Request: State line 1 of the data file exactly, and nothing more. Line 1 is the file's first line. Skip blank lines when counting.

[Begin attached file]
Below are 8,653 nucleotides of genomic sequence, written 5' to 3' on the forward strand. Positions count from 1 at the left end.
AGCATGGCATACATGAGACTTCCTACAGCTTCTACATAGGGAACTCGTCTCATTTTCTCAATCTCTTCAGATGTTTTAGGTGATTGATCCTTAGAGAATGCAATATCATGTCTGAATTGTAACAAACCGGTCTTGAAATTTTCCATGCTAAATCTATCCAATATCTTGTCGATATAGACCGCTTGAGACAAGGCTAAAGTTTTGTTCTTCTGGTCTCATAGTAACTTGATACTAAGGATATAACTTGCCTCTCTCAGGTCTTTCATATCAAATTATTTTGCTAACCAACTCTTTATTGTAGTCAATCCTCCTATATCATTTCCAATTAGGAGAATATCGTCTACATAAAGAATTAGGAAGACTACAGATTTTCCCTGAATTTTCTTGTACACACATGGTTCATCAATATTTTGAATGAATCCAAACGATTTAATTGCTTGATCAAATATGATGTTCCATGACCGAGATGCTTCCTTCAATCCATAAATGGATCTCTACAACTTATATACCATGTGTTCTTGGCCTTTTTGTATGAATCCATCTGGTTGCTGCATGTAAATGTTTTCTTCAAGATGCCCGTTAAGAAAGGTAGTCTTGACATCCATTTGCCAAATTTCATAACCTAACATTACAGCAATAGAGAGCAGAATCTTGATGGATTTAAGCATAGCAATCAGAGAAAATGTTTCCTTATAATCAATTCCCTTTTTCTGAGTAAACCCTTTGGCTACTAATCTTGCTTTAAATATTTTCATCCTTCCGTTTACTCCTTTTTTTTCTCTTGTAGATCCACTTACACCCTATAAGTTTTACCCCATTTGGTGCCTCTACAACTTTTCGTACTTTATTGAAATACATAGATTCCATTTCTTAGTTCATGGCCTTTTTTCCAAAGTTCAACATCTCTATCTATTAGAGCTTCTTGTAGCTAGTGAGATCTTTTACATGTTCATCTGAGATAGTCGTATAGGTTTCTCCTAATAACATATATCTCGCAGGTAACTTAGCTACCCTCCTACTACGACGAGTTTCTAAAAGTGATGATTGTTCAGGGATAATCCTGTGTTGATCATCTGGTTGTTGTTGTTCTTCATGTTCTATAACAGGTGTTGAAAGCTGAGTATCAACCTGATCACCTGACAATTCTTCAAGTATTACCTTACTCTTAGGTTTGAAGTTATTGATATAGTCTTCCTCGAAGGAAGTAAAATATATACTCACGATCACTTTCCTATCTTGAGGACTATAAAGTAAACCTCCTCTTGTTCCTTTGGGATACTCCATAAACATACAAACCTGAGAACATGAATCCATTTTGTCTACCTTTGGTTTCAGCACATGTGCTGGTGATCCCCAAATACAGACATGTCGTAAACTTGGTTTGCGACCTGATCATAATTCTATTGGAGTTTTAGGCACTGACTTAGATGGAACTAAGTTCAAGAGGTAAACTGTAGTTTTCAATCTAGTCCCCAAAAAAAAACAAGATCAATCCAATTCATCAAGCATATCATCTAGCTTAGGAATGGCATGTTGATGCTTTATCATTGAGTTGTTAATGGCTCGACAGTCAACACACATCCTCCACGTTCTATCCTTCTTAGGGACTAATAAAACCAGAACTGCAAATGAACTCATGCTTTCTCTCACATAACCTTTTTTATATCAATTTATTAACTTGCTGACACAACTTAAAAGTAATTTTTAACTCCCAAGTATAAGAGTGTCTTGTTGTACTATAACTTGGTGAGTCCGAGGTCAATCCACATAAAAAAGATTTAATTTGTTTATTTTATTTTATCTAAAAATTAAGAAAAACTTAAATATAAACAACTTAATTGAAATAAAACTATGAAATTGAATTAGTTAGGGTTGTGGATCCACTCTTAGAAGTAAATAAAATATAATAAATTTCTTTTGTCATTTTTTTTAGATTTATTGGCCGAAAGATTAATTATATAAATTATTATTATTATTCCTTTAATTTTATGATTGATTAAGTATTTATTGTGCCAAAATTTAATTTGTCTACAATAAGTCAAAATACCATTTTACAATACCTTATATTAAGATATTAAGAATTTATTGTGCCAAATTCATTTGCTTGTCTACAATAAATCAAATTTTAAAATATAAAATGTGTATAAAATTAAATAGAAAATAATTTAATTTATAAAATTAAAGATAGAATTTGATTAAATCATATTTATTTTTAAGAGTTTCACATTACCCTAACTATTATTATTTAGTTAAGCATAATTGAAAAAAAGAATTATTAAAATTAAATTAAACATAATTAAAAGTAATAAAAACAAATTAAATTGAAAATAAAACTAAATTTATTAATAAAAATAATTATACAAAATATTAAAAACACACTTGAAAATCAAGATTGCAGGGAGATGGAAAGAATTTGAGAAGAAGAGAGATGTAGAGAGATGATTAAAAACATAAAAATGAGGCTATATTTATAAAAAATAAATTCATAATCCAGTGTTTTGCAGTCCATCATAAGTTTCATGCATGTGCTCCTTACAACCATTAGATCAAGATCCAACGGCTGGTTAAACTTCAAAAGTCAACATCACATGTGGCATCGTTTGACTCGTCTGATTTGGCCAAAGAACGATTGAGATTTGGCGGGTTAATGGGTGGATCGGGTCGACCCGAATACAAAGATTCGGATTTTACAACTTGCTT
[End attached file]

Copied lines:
Below are 8,653 nucleotides of genomic sequence, written 5' to 3' on the forward strand. Positions count from 1 at the left end.